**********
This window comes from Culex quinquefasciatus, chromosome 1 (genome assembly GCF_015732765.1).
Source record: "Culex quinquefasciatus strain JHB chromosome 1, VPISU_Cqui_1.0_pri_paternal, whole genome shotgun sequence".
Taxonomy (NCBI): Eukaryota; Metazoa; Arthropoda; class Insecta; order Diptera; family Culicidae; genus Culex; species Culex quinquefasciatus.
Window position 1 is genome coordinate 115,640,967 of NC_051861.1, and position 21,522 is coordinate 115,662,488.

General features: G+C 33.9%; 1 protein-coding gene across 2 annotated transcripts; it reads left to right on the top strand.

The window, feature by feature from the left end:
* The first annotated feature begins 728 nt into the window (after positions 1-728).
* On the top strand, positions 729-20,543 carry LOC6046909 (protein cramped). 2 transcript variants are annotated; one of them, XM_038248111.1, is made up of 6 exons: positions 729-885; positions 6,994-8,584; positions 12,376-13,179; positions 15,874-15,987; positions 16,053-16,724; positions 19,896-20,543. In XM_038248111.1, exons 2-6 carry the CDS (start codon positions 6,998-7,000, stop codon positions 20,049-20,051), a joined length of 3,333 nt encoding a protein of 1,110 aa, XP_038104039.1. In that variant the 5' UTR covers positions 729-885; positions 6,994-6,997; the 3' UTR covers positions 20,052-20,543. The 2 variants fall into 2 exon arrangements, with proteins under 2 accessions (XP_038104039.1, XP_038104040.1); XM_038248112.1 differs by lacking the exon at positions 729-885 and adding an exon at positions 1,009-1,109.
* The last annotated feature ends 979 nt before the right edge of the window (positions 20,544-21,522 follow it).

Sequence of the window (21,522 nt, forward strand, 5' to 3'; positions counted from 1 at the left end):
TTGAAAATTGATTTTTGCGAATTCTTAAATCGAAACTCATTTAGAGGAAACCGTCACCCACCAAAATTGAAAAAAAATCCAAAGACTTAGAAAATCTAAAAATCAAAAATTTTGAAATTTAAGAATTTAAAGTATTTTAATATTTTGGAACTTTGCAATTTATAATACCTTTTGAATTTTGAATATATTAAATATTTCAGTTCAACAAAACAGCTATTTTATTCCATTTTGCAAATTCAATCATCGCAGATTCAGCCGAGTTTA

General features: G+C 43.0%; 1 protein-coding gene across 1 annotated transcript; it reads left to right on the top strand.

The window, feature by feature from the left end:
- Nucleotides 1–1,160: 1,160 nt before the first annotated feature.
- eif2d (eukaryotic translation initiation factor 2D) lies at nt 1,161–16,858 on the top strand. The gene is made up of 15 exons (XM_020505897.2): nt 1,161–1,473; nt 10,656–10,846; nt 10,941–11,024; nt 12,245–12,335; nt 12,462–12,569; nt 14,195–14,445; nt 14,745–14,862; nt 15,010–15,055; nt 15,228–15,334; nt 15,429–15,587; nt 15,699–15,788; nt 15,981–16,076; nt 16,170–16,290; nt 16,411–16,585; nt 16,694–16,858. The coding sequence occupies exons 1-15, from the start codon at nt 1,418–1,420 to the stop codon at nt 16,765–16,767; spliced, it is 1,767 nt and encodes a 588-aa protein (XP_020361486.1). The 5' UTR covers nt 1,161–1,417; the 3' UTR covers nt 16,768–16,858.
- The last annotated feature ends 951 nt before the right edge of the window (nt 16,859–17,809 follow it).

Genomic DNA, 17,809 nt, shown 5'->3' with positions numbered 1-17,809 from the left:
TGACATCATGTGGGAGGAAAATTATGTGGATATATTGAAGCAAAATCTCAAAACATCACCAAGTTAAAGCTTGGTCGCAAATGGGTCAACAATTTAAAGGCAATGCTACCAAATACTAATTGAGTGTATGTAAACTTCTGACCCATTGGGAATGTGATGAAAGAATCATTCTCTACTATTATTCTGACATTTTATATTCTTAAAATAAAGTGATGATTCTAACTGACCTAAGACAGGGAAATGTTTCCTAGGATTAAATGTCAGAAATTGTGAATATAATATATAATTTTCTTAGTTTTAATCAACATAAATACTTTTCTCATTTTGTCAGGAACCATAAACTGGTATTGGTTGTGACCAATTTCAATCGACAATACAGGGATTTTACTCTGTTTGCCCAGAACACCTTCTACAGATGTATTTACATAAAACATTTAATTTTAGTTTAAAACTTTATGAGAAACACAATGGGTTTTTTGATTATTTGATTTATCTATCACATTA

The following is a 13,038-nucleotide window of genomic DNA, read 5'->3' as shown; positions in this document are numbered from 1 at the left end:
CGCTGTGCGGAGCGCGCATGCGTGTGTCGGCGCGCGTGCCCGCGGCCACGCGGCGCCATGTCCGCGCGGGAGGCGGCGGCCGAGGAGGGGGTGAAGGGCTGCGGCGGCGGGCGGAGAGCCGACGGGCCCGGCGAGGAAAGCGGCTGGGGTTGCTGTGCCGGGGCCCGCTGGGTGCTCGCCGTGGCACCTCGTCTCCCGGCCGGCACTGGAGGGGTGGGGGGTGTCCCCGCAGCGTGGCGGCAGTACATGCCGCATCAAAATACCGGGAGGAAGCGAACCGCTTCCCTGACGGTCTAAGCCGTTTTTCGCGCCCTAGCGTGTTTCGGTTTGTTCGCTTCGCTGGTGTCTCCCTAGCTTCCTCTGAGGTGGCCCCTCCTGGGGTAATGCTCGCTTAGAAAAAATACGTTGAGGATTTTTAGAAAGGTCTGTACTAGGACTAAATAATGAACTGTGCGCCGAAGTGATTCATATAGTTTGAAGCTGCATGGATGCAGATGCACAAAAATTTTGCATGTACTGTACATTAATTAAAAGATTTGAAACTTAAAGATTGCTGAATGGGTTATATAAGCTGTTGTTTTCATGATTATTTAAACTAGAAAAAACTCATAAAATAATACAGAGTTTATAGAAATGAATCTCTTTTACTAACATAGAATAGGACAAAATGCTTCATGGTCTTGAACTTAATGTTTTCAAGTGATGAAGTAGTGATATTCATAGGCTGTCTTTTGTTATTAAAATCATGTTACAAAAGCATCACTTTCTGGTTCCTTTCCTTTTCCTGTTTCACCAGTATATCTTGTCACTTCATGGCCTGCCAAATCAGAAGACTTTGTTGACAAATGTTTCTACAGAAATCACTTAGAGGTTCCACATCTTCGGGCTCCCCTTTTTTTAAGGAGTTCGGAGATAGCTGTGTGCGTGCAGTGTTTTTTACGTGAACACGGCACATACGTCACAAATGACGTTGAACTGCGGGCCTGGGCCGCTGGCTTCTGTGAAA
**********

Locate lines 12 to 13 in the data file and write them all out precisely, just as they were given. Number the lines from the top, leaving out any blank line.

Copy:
General features: G+C 43.0%; 1 protein-coding gene across 1 annotated transcript; it reads left to right on the top strand.

The window, feature by feature from the left end: